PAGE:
Pope Francis says that we must learn to not judge others or we all risk becoming hypocrites including the Pope himself. At the same time, he said, we need to have the courage to acknowledge our own faults in order to become merciful towards others. The Pope’s comments came during his homily on Friday (11th September) at the morning Mass in the Santa Marta residence.
Pope Francis’s homily was a reflection taken from St Paul’s teaching on mercy, forgiveness and the need to avoid judging others. He said the Lord speaks to us about the reward contained within this: do not judge and you will not be judged. Do not condemn and you will not be condemned.
“But we can say: ‘So, this is all fine, isn’t it?’ And each of us can say: ‘Yes Father, this is all fine but how can it actually be done, where does one start with this?’ And what’s the first step for going along this path?’ We see that first step in today’s first Reading, in the Gospel. The first step is to acknowledge our own faults. The courage to acknowledge this before accusing others. And Paul praises the Lord because he chose him and gives thanks because ‘he has judged me trustworthy, even though I used to be a blasphemer and a persecutor and a violent man.’ But this was mercy.”
Quoting from Christ’s words to take the log out of our own eye first, Pope Francis stressed that it is essential to acknowledge our own faults before we can see clearly enough ‘to take the splinter out of our brother’s eye.’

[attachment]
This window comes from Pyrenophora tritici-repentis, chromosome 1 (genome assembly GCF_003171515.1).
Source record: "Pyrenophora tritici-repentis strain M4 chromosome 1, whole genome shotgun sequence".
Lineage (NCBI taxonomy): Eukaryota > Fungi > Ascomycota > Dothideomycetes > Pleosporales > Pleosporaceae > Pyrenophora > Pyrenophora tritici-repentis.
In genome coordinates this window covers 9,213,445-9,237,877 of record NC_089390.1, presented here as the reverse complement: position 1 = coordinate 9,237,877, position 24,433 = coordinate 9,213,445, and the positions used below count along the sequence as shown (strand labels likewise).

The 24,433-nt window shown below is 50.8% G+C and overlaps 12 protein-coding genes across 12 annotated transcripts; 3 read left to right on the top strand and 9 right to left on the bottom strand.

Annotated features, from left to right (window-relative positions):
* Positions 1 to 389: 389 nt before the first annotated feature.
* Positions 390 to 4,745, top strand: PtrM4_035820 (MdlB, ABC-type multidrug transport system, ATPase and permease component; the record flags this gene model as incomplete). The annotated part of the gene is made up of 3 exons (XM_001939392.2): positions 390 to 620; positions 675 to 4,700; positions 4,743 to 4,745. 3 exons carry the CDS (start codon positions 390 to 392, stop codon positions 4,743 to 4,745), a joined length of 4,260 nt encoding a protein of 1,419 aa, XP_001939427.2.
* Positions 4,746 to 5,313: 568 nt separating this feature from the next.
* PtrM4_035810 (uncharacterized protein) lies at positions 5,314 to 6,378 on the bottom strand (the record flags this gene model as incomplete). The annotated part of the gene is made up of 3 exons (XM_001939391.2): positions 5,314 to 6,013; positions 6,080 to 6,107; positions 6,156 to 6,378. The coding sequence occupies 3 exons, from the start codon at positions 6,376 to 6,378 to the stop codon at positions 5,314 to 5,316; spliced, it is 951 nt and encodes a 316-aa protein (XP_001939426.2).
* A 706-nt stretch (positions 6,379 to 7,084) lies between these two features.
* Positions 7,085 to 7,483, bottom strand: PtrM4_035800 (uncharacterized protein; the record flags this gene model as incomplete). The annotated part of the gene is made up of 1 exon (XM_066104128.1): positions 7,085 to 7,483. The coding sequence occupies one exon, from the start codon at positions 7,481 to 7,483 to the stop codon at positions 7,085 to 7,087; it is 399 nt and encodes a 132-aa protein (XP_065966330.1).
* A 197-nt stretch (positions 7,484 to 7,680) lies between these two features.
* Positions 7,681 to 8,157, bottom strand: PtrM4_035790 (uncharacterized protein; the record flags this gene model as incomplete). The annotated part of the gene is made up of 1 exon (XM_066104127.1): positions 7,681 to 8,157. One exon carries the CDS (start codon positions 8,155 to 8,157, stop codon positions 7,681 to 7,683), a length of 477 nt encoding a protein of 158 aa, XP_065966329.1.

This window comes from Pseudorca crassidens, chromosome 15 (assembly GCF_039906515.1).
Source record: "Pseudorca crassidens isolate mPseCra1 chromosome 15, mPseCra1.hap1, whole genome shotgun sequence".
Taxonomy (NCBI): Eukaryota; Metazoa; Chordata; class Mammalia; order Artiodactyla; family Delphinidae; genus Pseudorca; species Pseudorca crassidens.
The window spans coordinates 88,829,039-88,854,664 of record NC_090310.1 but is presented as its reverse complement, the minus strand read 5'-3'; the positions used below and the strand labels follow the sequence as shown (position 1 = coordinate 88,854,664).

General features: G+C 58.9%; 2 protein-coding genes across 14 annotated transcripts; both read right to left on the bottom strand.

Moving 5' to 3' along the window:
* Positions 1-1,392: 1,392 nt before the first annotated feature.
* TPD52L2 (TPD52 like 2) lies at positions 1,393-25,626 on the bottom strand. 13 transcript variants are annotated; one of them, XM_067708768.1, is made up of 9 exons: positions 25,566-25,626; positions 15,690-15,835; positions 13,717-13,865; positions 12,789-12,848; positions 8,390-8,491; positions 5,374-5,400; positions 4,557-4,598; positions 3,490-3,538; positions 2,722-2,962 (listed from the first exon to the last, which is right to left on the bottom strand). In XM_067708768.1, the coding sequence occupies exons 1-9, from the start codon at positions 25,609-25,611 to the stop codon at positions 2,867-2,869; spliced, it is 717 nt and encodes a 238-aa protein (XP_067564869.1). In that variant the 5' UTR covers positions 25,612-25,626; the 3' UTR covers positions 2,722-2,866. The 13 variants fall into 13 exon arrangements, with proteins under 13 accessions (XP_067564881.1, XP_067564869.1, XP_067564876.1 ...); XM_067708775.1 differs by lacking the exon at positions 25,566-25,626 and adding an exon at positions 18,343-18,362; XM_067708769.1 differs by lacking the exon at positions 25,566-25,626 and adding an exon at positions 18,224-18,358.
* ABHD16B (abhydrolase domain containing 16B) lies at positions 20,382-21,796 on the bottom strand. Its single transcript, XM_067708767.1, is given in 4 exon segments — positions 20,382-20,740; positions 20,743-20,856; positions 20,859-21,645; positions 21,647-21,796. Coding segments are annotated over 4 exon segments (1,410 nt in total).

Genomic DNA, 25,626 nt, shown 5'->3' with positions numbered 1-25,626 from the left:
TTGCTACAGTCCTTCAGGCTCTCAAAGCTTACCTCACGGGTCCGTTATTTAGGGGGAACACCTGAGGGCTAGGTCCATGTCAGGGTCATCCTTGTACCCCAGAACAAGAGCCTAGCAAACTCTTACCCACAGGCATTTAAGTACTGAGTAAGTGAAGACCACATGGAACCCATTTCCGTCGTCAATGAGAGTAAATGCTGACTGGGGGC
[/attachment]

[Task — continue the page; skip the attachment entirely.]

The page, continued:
“And Jesus uses that word that he only uses with those who are two-faced, with two minds: ‘Hypocrites! Hypocrite. Men and women who can’t learn how to acknowledge their own faults become hypocrites. All of them? All of them: starting from the Pope downwards: all of them. If a person isn’t able to acknowledge his or her faults and then says, if it’s necessary, who we should be telling things about other people, that person is not a Christian, is not part of this very beautiful work of reconciliation, peace-making, tenderness, goodness, forgiveness, generosity and mercy that Jesus Christ brought to us.”
The Pope went on to urge us to stop ourselves in time when we are tempted to speak badly about others.
“When we get tempted to talk to people about the faults of others, we must stop ourselves. And me? And have the courage that Paul had, here: ‘I used to be a blasphemer, a persecutor, a violent man’… But how many things can we say about ourselves? Let’s refrain from comments about others and let’s comment about ourselves. And this is the first step along this path of magnanimity. Because a person who can only see the splinters in the eyes of others, falls into pettiness: a petty mind, full of pettiness, full of chatter.”
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